Severe weather warning from Nebraska to Oklahoma

Severe thunderstorms may develop in parts of Kansas, Oklahoma, Nebraska and Texas on Saturday. The forecast includes a risk of large hail, strong winds and several tornadoes.

 Forecasters say the Midwest could be in for another round of strong storms and heavy rain.

The National Weather Service Storm Prediction Center says that severe thunderstorms may develop in parts of Kansas, Oklahoma, Nebraska and Texas on Saturday.

The center says there is a risk of large hail, strong winds and several tornadoes with the system.

The greatest chance of severe weather stretches from southern Nebraska to central and western Kansas and Oklahoma.

The Weather Channel reports:

Saturday

  • Where: A more widespread threat of severe thunderstorms in the Plains from central Texas to the eastern Dakotas and Minnesota. Overnight clusters of t-storms with locally flooding rain appear likely, particularly in the southern Plains.  
  • Threats: Tornadoes, large hail, damaging straight-line winds, flash flooding.

Sunday

  • Where: Scattered severe storms should flare up from the Upper Mississippi Valley to the Ozarks and perhaps southward into northeastern Texas. 
  • Threats: Damaging straight-line winds, large hail, some tornadoes, flash flooding especially in Oklahoma and northern Texas.

Last weekend's weather caused several tornadoes, flooding and at least four deaths.

As The Christian Science Monitor reports, the US Storm Prediction Center last year modified its language to better communicate the level of risk. The terminology includes using "enhanced" risk of severe thunderstorms, rather than "slight."

At first glance, the changes may seem like an exercise in semantics. And to some extent they are. For several years, the National Weather Service has been working with social scientists to find better ways of communicating the contents of its forecasts in ways meaningful to emergency managers, radio and TV weathercasters, and the general public, not just experienced forecasters, notes John Ferree, the SPC's severe-storms services leader.

But the "slight" category for severe storms and for tornadoes actually spans a threefold increase in risk, from a 5 percent chance of severe weather to a 15 percent chance, he notes. At 15 percent, the risk for severe weather is considered moderate.

Such numbers may sound low, but even a twofold increase "is a big difference," especially if they relate to tornadoes, he says; it means those in an area covered by the larger number are twice as likely to see tornadoes as people covered by the lower probability.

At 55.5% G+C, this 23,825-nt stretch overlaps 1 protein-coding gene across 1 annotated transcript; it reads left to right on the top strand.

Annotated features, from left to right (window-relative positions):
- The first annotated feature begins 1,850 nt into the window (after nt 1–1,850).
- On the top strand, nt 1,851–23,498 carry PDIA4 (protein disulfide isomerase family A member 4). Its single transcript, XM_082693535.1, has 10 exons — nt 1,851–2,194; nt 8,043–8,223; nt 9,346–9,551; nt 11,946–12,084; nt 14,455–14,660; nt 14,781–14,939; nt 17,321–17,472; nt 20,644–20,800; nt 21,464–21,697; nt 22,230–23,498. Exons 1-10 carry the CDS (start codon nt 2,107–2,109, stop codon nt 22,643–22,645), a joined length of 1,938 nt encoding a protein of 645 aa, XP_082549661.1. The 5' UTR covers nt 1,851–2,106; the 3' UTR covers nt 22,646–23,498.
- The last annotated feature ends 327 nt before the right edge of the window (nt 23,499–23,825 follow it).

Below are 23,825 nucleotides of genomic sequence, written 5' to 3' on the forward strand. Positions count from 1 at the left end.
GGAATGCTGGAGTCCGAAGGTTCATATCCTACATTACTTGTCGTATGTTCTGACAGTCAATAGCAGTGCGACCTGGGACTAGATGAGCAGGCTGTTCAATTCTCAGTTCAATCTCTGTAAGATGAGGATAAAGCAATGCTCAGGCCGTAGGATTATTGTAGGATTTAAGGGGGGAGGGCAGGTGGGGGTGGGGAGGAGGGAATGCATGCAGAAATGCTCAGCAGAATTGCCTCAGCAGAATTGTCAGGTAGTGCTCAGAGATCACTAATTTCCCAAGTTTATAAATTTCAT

Indeed, once the risk level rises to 15 percent, forecasters are anticipating "a pretty darn big event," Mr. Ferree says.

You've read  of  free articles. Subscribe to continue.

Dear Reader,

About a year ago, I happened upon this statement about the Monitor in the Harvard Business Review – under the charming heading of “do things that don’t interest you”:

“Many things that end up” being meaningful, writes social scientist Joseph Grenny, “have come from conference workshops, articles, or online videos that began as a chore and ended with an insight. My work in Kenya, for example, was heavily influenced by a Christian Science Monitor article I had forced myself to read 10 years earlier. Sometimes, we call things ‘boring’ simply because they lie outside the box we are currently in.”

If you were to come up with a punchline to a joke about the Monitor, that would probably be it. We’re seen as being global, fair, insightful, and perhaps a bit too earnest. We’re the bran muffin of journalism.

But you know what? We change lives. And I’m going to argue that we change lives precisely because we force open that too-small box that most human beings think they live in.

The Monitor is a peculiar little publication that’s hard for the world to figure out. We’re run by a church, but we’re not only for church members and we’re not about converting people. We’re known as being fair even as the world becomes as polarized as at any time since the newspaper’s founding in 1908.

We have a mission beyond circulation, we want to bridge divides. We’re about kicking down the door of thought everywhere and saying, “You are bigger and more capable than you realize. And we can prove it.”

If you’re looking for bran muffin journalism, you can subscribe to the Monitor for $15. You’ll get the Monitor Weekly magazine, the Monitor Daily email, and unlimited access to CSMonitor.com.